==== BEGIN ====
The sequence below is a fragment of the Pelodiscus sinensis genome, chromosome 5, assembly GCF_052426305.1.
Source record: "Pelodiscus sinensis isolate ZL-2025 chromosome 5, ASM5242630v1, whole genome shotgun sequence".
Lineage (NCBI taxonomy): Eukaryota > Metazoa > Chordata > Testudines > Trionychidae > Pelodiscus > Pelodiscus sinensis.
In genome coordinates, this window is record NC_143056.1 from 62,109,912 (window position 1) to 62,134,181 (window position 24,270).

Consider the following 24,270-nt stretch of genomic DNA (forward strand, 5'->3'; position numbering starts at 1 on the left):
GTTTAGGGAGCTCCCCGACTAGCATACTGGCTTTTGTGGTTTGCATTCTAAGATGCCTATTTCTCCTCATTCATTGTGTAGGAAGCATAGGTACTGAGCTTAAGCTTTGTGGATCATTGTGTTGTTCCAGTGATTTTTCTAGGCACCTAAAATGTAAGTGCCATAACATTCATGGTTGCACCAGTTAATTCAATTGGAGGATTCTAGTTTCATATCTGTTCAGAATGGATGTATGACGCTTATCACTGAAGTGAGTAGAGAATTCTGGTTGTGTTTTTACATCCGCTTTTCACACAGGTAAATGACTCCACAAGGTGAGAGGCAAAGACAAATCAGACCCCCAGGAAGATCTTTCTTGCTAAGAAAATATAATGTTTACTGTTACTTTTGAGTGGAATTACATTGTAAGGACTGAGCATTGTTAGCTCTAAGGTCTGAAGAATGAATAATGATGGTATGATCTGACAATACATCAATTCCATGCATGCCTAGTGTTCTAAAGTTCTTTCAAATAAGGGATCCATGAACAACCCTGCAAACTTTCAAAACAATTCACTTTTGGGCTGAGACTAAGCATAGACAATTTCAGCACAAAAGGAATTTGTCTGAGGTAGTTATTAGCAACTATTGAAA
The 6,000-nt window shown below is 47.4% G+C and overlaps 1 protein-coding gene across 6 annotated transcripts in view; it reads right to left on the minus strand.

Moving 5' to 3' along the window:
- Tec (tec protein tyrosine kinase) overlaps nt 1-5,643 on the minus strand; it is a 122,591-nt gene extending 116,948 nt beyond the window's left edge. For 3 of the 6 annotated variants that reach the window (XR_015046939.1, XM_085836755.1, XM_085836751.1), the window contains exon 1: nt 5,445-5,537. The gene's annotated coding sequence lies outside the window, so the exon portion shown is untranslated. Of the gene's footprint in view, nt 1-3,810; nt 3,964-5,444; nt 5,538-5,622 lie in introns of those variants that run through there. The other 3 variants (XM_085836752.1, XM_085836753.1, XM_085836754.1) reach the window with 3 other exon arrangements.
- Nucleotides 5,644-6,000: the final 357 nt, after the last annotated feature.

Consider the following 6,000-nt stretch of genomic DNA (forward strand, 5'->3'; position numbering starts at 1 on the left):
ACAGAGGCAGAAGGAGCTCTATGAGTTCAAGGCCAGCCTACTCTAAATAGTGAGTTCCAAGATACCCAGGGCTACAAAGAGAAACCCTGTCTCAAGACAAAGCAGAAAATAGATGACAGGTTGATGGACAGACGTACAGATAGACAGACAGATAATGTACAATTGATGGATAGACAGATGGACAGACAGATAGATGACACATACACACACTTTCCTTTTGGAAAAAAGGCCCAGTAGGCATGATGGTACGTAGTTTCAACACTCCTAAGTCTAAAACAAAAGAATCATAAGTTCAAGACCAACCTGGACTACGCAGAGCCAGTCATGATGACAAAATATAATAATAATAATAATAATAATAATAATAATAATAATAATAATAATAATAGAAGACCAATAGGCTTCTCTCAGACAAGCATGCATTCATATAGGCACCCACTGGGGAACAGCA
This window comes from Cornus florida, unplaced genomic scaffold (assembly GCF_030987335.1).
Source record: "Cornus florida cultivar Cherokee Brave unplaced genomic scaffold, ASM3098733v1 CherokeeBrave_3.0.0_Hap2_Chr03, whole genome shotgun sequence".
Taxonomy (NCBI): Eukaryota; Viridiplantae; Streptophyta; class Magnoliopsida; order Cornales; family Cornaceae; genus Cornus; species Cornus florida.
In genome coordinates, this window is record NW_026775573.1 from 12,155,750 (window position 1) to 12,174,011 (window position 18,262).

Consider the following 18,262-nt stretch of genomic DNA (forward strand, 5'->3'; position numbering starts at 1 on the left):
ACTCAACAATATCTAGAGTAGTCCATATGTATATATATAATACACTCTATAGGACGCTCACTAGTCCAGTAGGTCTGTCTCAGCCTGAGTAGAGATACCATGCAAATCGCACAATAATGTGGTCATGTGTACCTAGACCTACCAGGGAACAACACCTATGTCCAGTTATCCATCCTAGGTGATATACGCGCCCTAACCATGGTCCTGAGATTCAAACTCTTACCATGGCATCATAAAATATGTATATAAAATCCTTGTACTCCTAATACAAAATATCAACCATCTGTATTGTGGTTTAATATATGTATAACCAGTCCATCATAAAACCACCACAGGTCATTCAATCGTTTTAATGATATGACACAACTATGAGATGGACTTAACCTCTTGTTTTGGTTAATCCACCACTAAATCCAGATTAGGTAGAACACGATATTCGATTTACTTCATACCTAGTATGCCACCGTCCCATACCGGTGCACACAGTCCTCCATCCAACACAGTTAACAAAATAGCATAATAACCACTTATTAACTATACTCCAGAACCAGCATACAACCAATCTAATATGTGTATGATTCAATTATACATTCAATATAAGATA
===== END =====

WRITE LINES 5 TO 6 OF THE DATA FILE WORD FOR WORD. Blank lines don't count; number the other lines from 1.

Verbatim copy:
Consider the following 24,270-nt stretch of genomic DNA (forward strand, 5'->3'; position numbering starts at 1 on the left):
GTTTAGGGAGCTCCCCGACTAGCATACTGGCTTTTGTGGTTTGCATTCTAAGATGCCTATTTCTCCTCATTCATTGTGTAGGAAGCATAGGTACTGAGCTTAAGCTTTGTGGATCATTGTGTTGTTCCAGTGATTTTTCTAGGCACCTAAAATGTAAGTGCCATAACATTCATGGTTGCACCAGTTAATTCAATTGGAGGATTCTAGTTTCATATCTGTTCAGAATGGATGTATGACGCTTATCACTGAAGTGAGTAGAGAATTCTGGTTGTGTTTTTACATCCGCTTTTCACACAGGTAAATGACTCCACAAGGTGAGAGGCAAAGACAAATCAGACCCCCAGGAAGATCTTTCTTGCTAAGAAAATATAATGTTTACTGTTACTTTTGAGTGGAATTACATTGTAAGGACTGAGCATTGTTAGCTCTAAGGTCTGAAGAATGAATAATGATGGTATGATCTGACAATACATCAATTCCATGCATGCCTAGTGTTCTAAAGTTCTTTCAAATAAGGGATCCATGAACAACCCTGCAAACTTTCAAAACAATTCACTTTTGGGCTGAGACTAAGCATAGACAATTTCAGCACAAAAGGAATTTGTCTGAGGTAGTTATTAGCAACTATTGAAA